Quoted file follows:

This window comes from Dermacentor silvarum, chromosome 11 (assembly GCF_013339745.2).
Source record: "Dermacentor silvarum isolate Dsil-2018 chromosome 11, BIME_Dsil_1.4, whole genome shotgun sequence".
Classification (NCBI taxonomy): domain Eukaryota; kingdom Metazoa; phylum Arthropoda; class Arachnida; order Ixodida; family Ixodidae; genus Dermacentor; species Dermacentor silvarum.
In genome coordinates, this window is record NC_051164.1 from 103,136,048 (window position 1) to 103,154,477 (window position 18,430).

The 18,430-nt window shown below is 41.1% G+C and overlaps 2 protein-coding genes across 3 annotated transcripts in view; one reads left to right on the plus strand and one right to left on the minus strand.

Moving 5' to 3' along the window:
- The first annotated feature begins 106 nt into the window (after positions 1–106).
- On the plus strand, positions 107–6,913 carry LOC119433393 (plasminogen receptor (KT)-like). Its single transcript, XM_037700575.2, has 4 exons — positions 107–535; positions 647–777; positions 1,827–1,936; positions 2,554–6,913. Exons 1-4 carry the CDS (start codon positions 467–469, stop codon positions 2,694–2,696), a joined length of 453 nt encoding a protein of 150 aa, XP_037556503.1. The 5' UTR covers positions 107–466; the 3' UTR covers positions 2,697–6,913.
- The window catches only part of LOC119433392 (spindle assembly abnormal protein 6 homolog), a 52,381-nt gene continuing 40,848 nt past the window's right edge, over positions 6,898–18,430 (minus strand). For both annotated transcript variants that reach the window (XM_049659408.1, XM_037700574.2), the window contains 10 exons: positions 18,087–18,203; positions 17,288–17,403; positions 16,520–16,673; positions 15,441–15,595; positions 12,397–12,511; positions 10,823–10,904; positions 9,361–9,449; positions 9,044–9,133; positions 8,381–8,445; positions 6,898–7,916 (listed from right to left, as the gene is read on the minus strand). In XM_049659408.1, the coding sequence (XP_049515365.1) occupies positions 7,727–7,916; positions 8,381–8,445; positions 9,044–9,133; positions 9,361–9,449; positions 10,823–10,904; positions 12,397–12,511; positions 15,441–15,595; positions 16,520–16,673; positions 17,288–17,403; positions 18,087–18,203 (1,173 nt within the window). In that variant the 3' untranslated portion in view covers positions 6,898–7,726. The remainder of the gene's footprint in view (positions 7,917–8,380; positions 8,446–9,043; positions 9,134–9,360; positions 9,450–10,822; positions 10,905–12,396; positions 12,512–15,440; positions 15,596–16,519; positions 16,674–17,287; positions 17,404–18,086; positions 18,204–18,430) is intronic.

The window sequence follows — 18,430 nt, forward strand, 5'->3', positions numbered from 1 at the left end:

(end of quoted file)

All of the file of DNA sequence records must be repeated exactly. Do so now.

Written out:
This window comes from Dermacentor silvarum, chromosome 11 (assembly GCF_013339745.2).
Source record: "Dermacentor silvarum isolate Dsil-2018 chromosome 11, BIME_Dsil_1.4, whole genome shotgun sequence".
Classification (NCBI taxonomy): domain Eukaryota; kingdom Metazoa; phylum Arthropoda; class Arachnida; order Ixodida; family Ixodidae; genus Dermacentor; species Dermacentor silvarum.
In genome coordinates, this window is record NC_051164.1 from 103,136,048 (window position 1) to 103,154,477 (window position 18,430).

The 18,430-nt window shown below is 41.1% G+C and overlaps 2 protein-coding genes across 3 annotated transcripts in view; one reads left to right on the plus strand and one right to left on the minus strand.

Moving 5' to 3' along the window:
- The first annotated feature begins 106 nt into the window (after positions 1–106).
- On the plus strand, positions 107–6,913 carry LOC119433393 (plasminogen receptor (KT)-like). Its single transcript, XM_037700575.2, has 4 exons — positions 107–535; positions 647–777; positions 1,827–1,936; positions 2,554–6,913. Exons 1-4 carry the CDS (start codon positions 467–469, stop codon positions 2,694–2,696), a joined length of 453 nt encoding a protein of 150 aa, XP_037556503.1. The 5' UTR covers positions 107–466; the 3' UTR covers positions 2,697–6,913.
- The window catches only part of LOC119433392 (spindle assembly abnormal protein 6 homolog), a 52,381-nt gene continuing 40,848 nt past the window's right edge, over positions 6,898–18,430 (minus strand). For both annotated transcript variants that reach the window (XM_049659408.1, XM_037700574.2), the window contains 10 exons: positions 18,087–18,203; positions 17,288–17,403; positions 16,520–16,673; positions 15,441–15,595; positions 12,397–12,511; positions 10,823–10,904; positions 9,361–9,449; positions 9,044–9,133; positions 8,381–8,445; positions 6,898–7,916 (listed from right to left, as the gene is read on the minus strand). In XM_049659408.1, the coding sequence (XP_049515365.1) occupies positions 7,727–7,916; positions 8,381–8,445; positions 9,044–9,133; positions 9,361–9,449; positions 10,823–10,904; positions 12,397–12,511; positions 15,441–15,595; positions 16,520–16,673; positions 17,288–17,403; positions 18,087–18,203 (1,173 nt within the window). In that variant the 3' untranslated portion in view covers positions 6,898–7,726. The remainder of the gene's footprint in view (positions 7,917–8,380; positions 8,446–9,043; positions 9,134–9,360; positions 9,450–10,822; positions 10,905–12,396; positions 12,512–15,440; positions 15,596–16,519; positions 16,674–17,287; positions 17,404–18,086; positions 18,204–18,430) is intronic.

The window sequence follows — 18,430 nt, forward strand, 5'->3', positions numbered from 1 at the left end: